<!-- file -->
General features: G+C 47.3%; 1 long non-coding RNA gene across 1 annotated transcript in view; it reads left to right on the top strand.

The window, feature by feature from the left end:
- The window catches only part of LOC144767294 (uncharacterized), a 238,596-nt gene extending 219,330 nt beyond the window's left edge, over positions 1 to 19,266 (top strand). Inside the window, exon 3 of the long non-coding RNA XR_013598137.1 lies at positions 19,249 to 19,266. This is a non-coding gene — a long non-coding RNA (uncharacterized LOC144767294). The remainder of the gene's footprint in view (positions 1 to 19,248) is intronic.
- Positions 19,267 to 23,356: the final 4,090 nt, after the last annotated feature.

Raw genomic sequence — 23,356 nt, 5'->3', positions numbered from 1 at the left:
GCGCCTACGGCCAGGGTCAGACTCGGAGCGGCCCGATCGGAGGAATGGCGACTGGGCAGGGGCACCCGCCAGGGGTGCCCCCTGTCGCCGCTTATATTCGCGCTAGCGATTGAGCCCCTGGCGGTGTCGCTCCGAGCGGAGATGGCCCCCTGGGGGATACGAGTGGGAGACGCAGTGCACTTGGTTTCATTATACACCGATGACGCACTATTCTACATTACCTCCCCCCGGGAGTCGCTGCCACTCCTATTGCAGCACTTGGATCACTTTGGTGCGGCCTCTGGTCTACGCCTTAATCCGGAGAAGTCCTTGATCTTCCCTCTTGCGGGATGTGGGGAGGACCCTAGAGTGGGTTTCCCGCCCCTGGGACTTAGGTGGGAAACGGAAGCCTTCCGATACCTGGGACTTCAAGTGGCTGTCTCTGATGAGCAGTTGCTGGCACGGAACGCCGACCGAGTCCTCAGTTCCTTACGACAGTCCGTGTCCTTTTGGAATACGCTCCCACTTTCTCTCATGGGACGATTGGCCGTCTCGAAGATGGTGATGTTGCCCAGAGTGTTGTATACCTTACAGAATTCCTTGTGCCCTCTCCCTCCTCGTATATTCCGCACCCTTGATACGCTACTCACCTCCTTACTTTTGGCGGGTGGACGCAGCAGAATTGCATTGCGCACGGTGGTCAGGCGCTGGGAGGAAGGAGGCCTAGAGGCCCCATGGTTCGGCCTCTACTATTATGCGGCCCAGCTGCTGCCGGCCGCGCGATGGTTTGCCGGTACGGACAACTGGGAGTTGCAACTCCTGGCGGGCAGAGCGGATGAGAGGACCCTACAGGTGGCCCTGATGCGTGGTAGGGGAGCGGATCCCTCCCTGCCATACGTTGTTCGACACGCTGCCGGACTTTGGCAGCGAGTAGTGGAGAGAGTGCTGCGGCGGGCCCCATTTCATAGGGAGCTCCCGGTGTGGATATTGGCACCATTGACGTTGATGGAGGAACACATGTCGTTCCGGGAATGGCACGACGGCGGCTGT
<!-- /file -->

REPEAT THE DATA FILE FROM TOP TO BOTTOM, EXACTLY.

General features: G+C 47.3%; 1 long non-coding RNA gene across 1 annotated transcript in view; it reads left to right on the top strand.

The window, feature by feature from the left end:
- The window catches only part of LOC144767294 (uncharacterized), a 238,596-nt gene extending 219,330 nt beyond the window's left edge, over positions 1 to 19,266 (top strand). Inside the window, exon 3 of the long non-coding RNA XR_013598137.1 lies at positions 19,249 to 19,266. This is a non-coding gene — a long non-coding RNA (uncharacterized LOC144767294). The remainder of the gene's footprint in view (positions 1 to 19,248) is intronic.
- Positions 19,267 to 23,356: the final 4,090 nt, after the last annotated feature.

Raw genomic sequence — 23,356 nt, 5'->3', positions numbered from 1 at the left:
GCGCCTACGGCCAGGGTCAGACTCGGAGCGGCCCGATCGGAGGAATGGCGACTGGGCAGGGGCACCCGCCAGGGGTGCCCCCTGTCGCCGCTTATATTCGCGCTAGCGATTGAGCCCCTGGCGGTGTCGCTCCGAGCGGAGATGGCCCCCTGGGGGATACGAGTGGGAGACGCAGTGCACTTGGTTTCATTATACACCGATGACGCACTATTCTACATTACCTCCCCCCGGGAGTCGCTGCCACTCCTATTGCAGCACTTGGATCACTTTGGTGCGGCCTCTGGTCTACGCCTTAATCCGGAGAAGTCCTTGATCTTCCCTCTTGCGGGATGTGGGGAGGACCCTAGAGTGGGTTTCCCGCCCCTGGGACTTAGGTGGGAAACGGAAGCCTTCCGATACCTGGGACTTCAAGTGGCTGTCTCTGATGAGCAGTTGCTGGCACGGAACGCCGACCGAGTCCTCAGTTCCTTACGACAGTCCGTGTCCTTTTGGAATACGCTCCCACTTTCTCTCATGGGACGATTGGCCGTCTCGAAGATGGTGATGTTGCCCAGAGTGTTGTATACCTTACAGAATTCCTTGTGCCCTCTCCCTCCTCGTATATTCCGCACCCTTGATACGCTACTCACCTCCTTACTTTTGGCGGGTGGACGCAGCAGAATTGCATTGCGCACGGTGGTCAGGCGCTGGGAGGAAGGAGGCCTAGAGGCCCCATGGTTCGGCCTCTACTATTATGCGGCCCAGCTGCTGCCGGCCGCGCGATGGTTTGCCGGTACGGACAACTGGGAGTTGCAACTCCTGGCGGGCAGAGCGGATGAGAGGACCCTACAGGTGGCCCTGATGCGTGGTAGGGGAGCGGATCCCTCCCTGCCATACGTTGTTCGACACGCTGCCGGACTTTGGCAGCGAGTAGTGGAGAGAGTGCTGCGGCGGGCCCCATTTCATAGGGAGCTCCCGGTGTGGATATTGGCACCATTGACGTTGATGGAGGAACACATGTCGTTCCGGGAATGGCACGACGGCGGCTGT